updated 08:30 pm EST, Thu January 19, 2012
Another patent may hint at a quiet acquisition
Apple has been awarded a patent for its implementation of Siri, crediting original Siri inventor Thomas Gruber and others with the technology, which covers both its original format and its current Apple-enhanced incarnation. The company was also granted two patents related to battery technology, including a certification on non-rectangular battery shapes that may herald future devices. There's also a hint that Apple has quietly bought another company.
The patent on Siri goes into great detail (the application is around 100 pages long) about how the technology works and potential areas of growth once the service leaves beta. The filing reveals that Siri could eventually leverage more sources for information, and even handle e-commerce transactions. Travel planning, traffic alerts, non-retail business or institutional locations along with better integration between Siri and already-present services (such as stock-checking or meeting planning) and other abilities may soon be integrated into Siri.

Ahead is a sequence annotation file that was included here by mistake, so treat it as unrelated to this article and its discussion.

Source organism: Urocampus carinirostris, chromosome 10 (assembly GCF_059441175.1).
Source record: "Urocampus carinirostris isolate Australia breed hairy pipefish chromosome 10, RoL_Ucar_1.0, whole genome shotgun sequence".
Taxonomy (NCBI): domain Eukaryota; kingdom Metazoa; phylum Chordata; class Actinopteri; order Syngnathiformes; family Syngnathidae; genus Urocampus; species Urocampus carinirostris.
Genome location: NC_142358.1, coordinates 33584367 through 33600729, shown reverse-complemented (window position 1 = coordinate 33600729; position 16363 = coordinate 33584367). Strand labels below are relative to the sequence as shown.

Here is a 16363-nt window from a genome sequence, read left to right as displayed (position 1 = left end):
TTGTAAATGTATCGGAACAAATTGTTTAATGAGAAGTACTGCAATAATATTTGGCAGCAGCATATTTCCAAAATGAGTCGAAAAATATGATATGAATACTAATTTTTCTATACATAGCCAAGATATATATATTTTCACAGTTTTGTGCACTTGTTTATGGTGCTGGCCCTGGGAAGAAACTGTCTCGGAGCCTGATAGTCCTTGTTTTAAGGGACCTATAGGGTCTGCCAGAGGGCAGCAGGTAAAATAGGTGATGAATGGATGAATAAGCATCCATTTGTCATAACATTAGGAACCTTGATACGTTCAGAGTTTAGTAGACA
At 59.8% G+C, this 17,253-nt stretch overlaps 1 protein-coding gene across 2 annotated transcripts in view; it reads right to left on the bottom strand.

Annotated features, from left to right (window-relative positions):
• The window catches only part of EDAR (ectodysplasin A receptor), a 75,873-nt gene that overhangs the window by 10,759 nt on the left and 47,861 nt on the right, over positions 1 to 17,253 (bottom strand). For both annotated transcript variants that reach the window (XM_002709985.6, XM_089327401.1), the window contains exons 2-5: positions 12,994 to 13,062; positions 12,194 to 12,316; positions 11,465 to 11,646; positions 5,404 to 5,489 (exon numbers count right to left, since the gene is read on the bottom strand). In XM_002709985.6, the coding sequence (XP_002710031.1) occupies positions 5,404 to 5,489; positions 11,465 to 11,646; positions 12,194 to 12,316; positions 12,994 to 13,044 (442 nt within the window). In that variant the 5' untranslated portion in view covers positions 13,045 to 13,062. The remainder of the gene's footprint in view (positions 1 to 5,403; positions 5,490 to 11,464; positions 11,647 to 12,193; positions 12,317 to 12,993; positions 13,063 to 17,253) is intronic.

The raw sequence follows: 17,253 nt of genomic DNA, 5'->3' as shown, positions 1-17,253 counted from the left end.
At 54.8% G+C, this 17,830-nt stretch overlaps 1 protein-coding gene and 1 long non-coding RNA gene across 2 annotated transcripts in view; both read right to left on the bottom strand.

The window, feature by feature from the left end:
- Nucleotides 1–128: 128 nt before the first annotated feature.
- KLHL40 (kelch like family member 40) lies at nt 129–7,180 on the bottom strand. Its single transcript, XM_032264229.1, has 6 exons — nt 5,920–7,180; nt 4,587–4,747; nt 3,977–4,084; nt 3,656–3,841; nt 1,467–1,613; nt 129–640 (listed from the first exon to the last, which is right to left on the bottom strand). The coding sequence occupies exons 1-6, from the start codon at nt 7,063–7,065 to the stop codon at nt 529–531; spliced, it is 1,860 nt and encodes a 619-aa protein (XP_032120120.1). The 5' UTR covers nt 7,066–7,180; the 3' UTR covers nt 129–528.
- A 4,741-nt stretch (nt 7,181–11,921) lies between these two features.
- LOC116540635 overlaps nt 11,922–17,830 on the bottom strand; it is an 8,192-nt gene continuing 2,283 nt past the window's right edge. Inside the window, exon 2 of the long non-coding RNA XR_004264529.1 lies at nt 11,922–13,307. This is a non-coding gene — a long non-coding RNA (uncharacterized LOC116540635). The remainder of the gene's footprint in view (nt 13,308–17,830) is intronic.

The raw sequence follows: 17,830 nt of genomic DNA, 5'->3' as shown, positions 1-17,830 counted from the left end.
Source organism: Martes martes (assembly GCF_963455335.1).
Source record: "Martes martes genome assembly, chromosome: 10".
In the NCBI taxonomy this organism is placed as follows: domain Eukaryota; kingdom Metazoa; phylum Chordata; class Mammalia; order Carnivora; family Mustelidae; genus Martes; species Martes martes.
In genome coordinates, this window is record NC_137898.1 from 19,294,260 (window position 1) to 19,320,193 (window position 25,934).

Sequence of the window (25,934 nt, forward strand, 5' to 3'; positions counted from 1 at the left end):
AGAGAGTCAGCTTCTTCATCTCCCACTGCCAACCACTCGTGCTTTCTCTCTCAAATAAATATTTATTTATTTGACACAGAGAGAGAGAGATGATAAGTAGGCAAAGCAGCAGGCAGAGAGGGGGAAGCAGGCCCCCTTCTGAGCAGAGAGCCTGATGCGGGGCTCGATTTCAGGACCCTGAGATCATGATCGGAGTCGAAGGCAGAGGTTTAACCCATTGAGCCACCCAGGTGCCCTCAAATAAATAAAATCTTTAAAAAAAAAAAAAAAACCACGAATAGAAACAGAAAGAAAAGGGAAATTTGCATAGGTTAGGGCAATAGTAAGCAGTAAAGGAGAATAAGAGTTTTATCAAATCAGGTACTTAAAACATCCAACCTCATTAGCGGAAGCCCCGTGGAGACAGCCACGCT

The two battery patents, however, may be the most interesting in the foreseeable future. Apple's first patent dealing with battery technology covers the concept of layered, non-rectangular battery packs, and the second with the concept of cells having different capacities. In combination, the technology could give designers much more flexibility in product shapes, freeing them from the necessity of keeping the battery area rectangular and flat in nature.
The inventions could foreshadow future devices that can be thinner -- one example listed in the patent details the concept of creating a battery that fits around the bezel of an iPad-like device rather than as part of the logic board. A battery that could be be rounded to any angle could, for example, be fitted to use available space as efficiently as possible -- a major limitation of most battery design currently, as Apple pointed out in a 2009 video demonstrating the battery technology used in the 17-inch MacBook Pro.
Other patents among the 11 awarded today covered the increased sharpness of the iPhone 4S' camera, solar-power technology that might be incorporated into future notebooks, and a patent acquired from CVON Innovations that relates to web browsing and web ads, presumably on behalf of iAd. The London-based company does not appear to have a web presence beyond a placeholder web page, which could suggest that Apple has quietly bought the company outright rather than just purchased rights to the one patent.